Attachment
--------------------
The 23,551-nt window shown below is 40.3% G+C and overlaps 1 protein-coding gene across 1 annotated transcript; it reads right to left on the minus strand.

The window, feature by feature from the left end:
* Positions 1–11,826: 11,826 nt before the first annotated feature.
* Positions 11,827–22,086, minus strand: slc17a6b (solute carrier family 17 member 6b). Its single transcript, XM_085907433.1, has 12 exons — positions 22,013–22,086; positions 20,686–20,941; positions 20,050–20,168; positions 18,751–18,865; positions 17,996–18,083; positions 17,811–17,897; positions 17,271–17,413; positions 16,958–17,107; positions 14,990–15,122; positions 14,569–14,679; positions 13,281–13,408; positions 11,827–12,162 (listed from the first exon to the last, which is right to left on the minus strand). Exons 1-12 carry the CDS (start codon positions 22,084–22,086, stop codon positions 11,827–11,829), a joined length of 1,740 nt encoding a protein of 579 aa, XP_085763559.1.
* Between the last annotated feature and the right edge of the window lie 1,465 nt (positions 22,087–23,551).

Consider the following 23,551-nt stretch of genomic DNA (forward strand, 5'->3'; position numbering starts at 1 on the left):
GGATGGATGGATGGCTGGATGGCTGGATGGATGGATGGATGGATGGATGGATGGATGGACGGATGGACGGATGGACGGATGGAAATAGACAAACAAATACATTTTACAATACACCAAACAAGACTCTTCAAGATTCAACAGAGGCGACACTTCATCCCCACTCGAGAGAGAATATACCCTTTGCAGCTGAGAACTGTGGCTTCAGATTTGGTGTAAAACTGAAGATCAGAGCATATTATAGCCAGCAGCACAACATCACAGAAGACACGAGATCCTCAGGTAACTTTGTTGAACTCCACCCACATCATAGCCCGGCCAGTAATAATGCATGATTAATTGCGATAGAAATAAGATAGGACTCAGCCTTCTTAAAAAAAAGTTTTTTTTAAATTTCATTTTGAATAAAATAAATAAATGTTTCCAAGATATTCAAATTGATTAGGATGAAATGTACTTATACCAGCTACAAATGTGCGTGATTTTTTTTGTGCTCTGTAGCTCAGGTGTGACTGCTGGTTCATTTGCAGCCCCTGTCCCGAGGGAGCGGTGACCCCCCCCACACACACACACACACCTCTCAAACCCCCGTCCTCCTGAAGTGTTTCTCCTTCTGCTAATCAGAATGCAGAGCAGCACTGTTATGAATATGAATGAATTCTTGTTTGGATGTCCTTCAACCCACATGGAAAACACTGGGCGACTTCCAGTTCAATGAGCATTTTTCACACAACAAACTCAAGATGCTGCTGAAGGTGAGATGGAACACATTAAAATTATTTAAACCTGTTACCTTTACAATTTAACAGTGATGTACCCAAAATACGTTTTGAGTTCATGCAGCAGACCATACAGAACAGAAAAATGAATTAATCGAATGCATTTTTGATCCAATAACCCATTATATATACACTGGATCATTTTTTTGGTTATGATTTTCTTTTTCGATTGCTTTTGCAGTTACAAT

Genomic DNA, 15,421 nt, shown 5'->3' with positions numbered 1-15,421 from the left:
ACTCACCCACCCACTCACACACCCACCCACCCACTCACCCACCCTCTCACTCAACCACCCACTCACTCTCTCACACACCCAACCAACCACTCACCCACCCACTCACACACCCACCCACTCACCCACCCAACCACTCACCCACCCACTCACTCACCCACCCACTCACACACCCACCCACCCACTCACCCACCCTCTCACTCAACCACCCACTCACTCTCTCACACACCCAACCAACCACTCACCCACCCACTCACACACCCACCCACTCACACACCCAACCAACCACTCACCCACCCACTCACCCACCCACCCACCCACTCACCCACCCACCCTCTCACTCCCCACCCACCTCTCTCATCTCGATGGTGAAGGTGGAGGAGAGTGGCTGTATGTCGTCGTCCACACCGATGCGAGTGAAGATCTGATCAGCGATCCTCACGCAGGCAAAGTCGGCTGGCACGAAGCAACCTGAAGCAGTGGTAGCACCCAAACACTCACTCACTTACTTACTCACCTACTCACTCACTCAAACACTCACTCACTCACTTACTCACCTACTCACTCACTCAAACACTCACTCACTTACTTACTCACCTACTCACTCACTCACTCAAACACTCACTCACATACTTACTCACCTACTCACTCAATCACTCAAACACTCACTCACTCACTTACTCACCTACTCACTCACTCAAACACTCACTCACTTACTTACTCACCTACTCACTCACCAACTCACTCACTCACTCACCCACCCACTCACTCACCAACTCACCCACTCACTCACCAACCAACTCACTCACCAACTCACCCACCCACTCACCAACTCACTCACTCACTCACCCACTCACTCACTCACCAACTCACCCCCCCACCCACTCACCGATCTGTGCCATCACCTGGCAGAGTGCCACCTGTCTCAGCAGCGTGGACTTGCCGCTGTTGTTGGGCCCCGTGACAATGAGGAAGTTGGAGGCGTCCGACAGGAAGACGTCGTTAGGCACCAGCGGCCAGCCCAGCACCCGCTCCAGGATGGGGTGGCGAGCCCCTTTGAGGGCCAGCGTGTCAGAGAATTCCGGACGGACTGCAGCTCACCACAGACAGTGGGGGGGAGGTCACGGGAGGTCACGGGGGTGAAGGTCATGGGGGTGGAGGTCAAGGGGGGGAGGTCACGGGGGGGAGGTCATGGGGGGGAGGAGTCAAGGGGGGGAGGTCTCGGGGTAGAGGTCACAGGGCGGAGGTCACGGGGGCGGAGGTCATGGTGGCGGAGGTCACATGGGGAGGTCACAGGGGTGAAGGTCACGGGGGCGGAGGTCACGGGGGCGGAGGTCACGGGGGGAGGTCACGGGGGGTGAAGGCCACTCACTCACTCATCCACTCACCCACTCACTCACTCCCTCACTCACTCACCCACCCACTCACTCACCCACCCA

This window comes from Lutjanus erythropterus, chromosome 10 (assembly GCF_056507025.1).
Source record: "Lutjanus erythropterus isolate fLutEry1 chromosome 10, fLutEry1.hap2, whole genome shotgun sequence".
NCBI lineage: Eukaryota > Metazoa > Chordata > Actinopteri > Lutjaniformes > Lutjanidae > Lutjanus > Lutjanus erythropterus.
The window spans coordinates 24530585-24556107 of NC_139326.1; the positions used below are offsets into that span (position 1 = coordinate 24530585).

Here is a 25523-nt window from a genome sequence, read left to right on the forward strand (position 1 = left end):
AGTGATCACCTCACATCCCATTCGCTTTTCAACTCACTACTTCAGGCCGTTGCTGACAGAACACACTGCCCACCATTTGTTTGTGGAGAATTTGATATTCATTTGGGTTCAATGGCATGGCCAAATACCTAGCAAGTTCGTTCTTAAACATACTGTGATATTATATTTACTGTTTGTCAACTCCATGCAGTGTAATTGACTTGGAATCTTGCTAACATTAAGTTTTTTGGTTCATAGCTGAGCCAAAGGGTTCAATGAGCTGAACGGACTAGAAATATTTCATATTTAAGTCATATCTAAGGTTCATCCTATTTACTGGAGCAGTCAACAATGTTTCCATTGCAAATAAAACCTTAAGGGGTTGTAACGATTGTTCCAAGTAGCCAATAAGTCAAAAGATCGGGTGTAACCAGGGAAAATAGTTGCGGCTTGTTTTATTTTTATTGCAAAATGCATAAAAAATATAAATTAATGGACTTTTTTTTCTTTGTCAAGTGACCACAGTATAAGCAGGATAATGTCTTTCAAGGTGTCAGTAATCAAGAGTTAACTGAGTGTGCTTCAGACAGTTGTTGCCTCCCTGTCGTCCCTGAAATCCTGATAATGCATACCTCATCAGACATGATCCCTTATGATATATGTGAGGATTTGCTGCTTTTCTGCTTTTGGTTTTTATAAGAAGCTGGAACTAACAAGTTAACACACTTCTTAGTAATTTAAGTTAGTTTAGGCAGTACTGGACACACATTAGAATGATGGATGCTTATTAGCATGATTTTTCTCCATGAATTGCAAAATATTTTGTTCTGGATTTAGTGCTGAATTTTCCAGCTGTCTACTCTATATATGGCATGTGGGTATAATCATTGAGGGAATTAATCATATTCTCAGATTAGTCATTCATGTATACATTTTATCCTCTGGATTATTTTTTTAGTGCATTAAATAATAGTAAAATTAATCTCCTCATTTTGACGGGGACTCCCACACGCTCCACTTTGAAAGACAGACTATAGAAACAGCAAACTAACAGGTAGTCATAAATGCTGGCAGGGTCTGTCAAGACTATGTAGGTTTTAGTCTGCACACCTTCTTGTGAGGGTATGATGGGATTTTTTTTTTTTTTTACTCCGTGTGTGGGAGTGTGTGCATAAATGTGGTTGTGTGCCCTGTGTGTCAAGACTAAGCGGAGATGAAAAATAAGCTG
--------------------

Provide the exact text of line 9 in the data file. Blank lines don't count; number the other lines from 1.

ACTCACCCACCCACTCACACACCCACCCACCCACTCACCCACCCTCTCACTCAACCACCCACTCACTCTCTCACACACCCAACCAACCACTCACCCACCCACTCACACACCCACCCACTCACCCACCCAACCACTCACCCACCCACTCACTCACCCACCCACTCACACACCCACCCACCCACTCACCCACCCTCTCACTCAACCACCCACTCACTCTCTCACACACCCAACCAACCACTCACCCACCCACTCACACACCCACCCACTCACACACCCAACCAACCACTCACCCACCCACTCACCCACCCACCCACCCACTCACCCACCCACCCTCTCACTCCCCACCCACCTCTCTCATCTCGATGGTGAAGGTGGAGGAGAGTGGCTGTATGTCGTCGTCCACACCGATGCGAGTGAAGATCTGATCAGCGATCCTCACGCAGGCAAAGTCGGCTGGCACGAAGCAACCTGAAGCAGTGGTAGCACCCAAACACTCACTCACTTACTTACTCACCTACTCACTCACTCAAACACTCACTCACTCACTTACTCACCTACTCACTCACTCAAACACTCACTCACTTACTTACTCACCTACTCACTCACTCACTCAAACACTCACTCACATACTTACTCACCTACTCACTCAATCACTCAAACACTCACTCACTCACTTACTCACCTACTCACTCACTCAAACACTCACTCACTTACTTACTCACCTACTCACTCACCAACTCACTCACTCACTCACCCACCCACTCACTCACCAACTCACCCACTCACTCACCAACCAACTCACTCACCAACTCACCCACCCACTCACCAACTCACTCACTCACTCACCCACTCACTCACTCACCAACTCACCCCCCCACCCACTCACCGATCTGTGCCATCACCTGGCAGAGTGCCACCTGTCTCAGCAGCGTGGACTTGCCGCTGTTGTTGGGCCCCGTGACAATGAGGAAGTTGGAGGCGTCCGACAGGAAGACGTCGTTAGGCACCAGCGGCCAGCCCAGCACCCGCTCCAGGATGGGGTGGCGAGCCCCTTTGAGGGCCAGCGTGTCAGAGAATTCCGGACGGACTGCAGCTCACCACAGACAGTGGGGGGGAGGTCACGGGAGGTCACGGGGGTGAAGGTCATGGGGGTGGAGGTCAAGGGGGGGAGGTCACGGGGGGGAGGTCATGGGGGGGAGGAGTCAAGGGGGGGAGGTCTCGGGGTAGAGGTCACAGGGCGGAGGTCACGGGGGCGGAGGTCATGGTGGCGGAGGTCACATGGGGAGGTCACAGGGGTGAAGGTCACGGGGGCGGAGGTCACGGGGGCGGAGGTCACGGGGGGAGGTCACGGGGGGTGAAGGCCACTCACTCACTCATCCACTCACCCACTCACTCACTCCCTCACTCACTCACCCACCCACTCACTCACCCACCCA